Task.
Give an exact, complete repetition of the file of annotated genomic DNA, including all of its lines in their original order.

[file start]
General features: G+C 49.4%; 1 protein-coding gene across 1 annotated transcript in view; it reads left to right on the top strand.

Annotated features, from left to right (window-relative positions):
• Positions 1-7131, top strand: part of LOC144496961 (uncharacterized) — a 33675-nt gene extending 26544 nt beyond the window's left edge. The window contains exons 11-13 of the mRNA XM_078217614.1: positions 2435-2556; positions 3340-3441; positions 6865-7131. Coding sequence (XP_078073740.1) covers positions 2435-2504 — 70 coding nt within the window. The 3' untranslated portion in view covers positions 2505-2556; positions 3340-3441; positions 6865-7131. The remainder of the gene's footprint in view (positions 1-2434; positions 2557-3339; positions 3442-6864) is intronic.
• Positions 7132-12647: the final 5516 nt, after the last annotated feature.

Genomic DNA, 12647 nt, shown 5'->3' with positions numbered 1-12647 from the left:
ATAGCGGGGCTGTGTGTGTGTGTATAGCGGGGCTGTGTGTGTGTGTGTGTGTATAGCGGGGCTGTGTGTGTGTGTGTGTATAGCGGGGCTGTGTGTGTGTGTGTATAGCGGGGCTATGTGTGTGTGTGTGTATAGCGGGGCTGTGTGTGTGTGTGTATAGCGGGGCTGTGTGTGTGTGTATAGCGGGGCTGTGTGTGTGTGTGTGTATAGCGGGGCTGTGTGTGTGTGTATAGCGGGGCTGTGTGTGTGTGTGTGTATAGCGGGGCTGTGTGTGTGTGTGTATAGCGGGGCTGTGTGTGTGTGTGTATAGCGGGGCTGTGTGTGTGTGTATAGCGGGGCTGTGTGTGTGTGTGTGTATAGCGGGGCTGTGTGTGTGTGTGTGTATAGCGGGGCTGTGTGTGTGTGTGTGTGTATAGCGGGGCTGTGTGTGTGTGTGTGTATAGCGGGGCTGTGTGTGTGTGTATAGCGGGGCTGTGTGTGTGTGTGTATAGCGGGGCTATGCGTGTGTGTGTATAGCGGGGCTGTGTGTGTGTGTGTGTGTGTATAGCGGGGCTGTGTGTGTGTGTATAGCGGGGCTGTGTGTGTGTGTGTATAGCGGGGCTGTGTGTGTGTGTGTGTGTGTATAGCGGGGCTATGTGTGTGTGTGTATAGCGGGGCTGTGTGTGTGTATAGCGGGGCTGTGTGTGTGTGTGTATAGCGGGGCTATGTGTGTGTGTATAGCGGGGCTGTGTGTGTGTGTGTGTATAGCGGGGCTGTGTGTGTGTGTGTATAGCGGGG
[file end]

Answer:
General features: G+C 49.4%; 1 protein-coding gene across 1 annotated transcript in view; it reads left to right on the top strand.

Annotated features, from left to right (window-relative positions):
• Positions 1-7131, top strand: part of LOC144496961 (uncharacterized) — a 33675-nt gene extending 26544 nt beyond the window's left edge. The window contains exons 11-13 of the mRNA XM_078217614.1: positions 2435-2556; positions 3340-3441; positions 6865-7131. Coding sequence (XP_078073740.1) covers positions 2435-2504 — 70 coding nt within the window. The 3' untranslated portion in view covers positions 2505-2556; positions 3340-3441; positions 6865-7131. The remainder of the gene's footprint in view (positions 1-2434; positions 2557-3339; positions 3442-6864) is intronic.
• Positions 7132-12647: the final 5516 nt, after the last annotated feature.

Genomic DNA, 12647 nt, shown 5'->3' with positions numbered 1-12647 from the left:
ATAGCGGGGCTGTGTGTGTGTGTATAGCGGGGCTGTGTGTGTGTGTGTGTGTATAGCGGGGCTGTGTGTGTGTGTGTGTATAGCGGGGCTGTGTGTGTGTGTGTATAGCGGGGCTATGTGTGTGTGTGTGTATAGCGGGGCTGTGTGTGTGTGTGTATAGCGGGGCTGTGTGTGTGTGTATAGCGGGGCTGTGTGTGTGTGTGTGTATAGCGGGGCTGTGTGTGTGTGTATAGCGGGGCTGTGTGTGTGTGTGTGTATAGCGGGGCTGTGTGTGTGTGTGTATAGCGGGGCTGTGTGTGTGTGTGTATAGCGGGGCTGTGTGTGTGTGTATAGCGGGGCTGTGTGTGTGTGTGTGTATAGCGGGGCTGTGTGTGTGTGTGTGTATAGCGGGGCTGTGTGTGTGTGTGTGTGTATAGCGGGGCTGTGTGTGTGTGTGTGTATAGCGGGGCTGTGTGTGTGTGTATAGCGGGGCTGTGTGTGTGTGTGTATAGCGGGGCTATGCGTGTGTGTGTATAGCGGGGCTGTGTGTGTGTGTGTGTGTGTATAGCGGGGCTGTGTGTGTGTGTATAGCGGGGCTGTGTGTGTGTGTGTATAGCGGGGCTGTGTGTGTGTGTGTGTGTGTATAGCGGGGCTATGTGTGTGTGTGTATAGCGGGGCTGTGTGTGTGTATAGCGGGGCTGTGTGTGTGTGTGTATAGCGGGGCTATGTGTGTGTGTATAGCGGGGCTGTGTGTGTGTGTGTGTATAGCGGGGCTGTGTGTGTGTGTGTATAGCGGGG